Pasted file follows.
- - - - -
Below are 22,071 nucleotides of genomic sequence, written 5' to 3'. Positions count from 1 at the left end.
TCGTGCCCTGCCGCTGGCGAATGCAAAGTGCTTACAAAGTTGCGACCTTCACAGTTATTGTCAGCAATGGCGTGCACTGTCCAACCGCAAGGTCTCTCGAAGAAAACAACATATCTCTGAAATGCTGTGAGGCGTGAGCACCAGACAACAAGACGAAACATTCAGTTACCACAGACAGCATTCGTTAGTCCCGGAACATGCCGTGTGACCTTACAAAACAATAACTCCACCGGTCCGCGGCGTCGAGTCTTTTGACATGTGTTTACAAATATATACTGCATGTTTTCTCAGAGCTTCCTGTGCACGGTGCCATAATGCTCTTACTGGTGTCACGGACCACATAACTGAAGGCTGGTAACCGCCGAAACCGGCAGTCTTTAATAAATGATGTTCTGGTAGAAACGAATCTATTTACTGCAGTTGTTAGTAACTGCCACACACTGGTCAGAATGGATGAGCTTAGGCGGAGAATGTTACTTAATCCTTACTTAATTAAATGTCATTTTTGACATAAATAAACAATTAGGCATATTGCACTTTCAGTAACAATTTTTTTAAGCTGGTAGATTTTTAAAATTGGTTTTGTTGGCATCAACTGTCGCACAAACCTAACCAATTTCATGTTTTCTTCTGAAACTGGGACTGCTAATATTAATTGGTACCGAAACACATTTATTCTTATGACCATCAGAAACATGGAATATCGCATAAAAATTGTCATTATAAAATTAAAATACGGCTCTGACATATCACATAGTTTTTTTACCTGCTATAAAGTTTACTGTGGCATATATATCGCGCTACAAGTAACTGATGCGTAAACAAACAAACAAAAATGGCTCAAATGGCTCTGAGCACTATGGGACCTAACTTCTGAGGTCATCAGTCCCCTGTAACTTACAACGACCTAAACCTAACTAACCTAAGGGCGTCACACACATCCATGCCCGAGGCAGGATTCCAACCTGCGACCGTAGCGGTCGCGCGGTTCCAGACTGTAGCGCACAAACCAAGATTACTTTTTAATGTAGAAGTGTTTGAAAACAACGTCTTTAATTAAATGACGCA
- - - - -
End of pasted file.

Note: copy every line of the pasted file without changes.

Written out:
Below are 22,071 nucleotides of genomic sequence, written 5' to 3'. Positions count from 1 at the left end.
TCGTGCCCTGCCGCTGGCGAATGCAAAGTGCTTACAAAGTTGCGACCTTCACAGTTATTGTCAGCAATGGCGTGCACTGTCCAACCGCAAGGTCTCTCGAAGAAAACAACATATCTCTGAAATGCTGTGAGGCGTGAGCACCAGACAACAAGACGAAACATTCAGTTACCACAGACAGCATTCGTTAGTCCCGGAACATGCCGTGTGACCTTACAAAACAATAACTCCACCGGTCCGCGGCGTCGAGTCTTTTGACATGTGTTTACAAATATATACTGCATGTTTTCTCAGAGCTTCCTGTGCACGGTGCCATAATGCTCTTACTGGTGTCACGGACCACATAACTGAAGGCTGGTAACCGCCGAAACCGGCAGTCTTTAATAAATGATGTTCTGGTAGAAACGAATCTATTTACTGCAGTTGTTAGTAACTGCCACACACTGGTCAGAATGGATGAGCTTAGGCGGAGAATGTTACTTAATCCTTACTTAATTAAATGTCATTTTTGACATAAATAAACAATTAGGCATATTGCACTTTCAGTAACAATTTTTTTAAGCTGGTAGATTTTTAAAATTGGTTTTGTTGGCATCAACTGTCGCACAAACCTAACCAATTTCATGTTTTCTTCTGAAACTGGGACTGCTAATATTAATTGGTACCGAAACACATTTATTCTTATGACCATCAGAAACATGGAATATCGCATAAAAATTGTCATTATAAAATTAAAATACGGCTCTGACATATCACATAGTTTTTTTACCTGCTATAAAGTTTACTGTGGCATATATATCGCGCTACAAGTAACTGATGCGTAAACAAACAAACAAAAATGGCTCAAATGGCTCTGAGCACTATGGGACCTAACTTCTGAGGTCATCAGTCCCCTGTAACTTACAACGACCTAAACCTAACTAACCTAAGGGCGTCACACACATCCATGCCCGAGGCAGGATTCCAACCTGCGACCGTAGCGGTCGCGCGGTTCCAGACTGTAGCGCACAAACCAAGATTACTTTTTAATGTAGAAGTGTTTGAAAACAACGTCTTTAATTAAATGACGCA